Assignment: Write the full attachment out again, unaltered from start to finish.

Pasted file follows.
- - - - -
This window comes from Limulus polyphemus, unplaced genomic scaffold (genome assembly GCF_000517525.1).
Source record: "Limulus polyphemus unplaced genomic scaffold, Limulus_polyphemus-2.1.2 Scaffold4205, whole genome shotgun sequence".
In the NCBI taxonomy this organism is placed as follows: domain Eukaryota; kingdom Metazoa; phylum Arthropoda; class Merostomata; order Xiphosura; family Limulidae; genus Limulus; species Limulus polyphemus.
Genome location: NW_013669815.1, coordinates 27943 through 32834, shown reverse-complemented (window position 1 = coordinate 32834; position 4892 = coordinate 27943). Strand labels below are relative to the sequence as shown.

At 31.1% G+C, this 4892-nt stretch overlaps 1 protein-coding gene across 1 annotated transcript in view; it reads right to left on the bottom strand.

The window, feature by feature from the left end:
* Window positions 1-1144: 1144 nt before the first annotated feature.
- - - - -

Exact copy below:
This window comes from Limulus polyphemus, unplaced genomic scaffold (genome assembly GCF_000517525.1).
Source record: "Limulus polyphemus unplaced genomic scaffold, Limulus_polyphemus-2.1.2 Scaffold4205, whole genome shotgun sequence".
In the NCBI taxonomy this organism is placed as follows: domain Eukaryota; kingdom Metazoa; phylum Arthropoda; class Merostomata; order Xiphosura; family Limulidae; genus Limulus; species Limulus polyphemus.
Genome location: NW_013669815.1, coordinates 27943 through 32834, shown reverse-complemented (window position 1 = coordinate 32834; position 4892 = coordinate 27943). Strand labels below are relative to the sequence as shown.

At 31.1% G+C, this 4892-nt stretch overlaps 1 protein-coding gene across 1 annotated transcript in view; it reads right to left on the bottom strand.

The window, feature by feature from the left end:
* Window positions 1-1144: 1144 nt before the first annotated feature.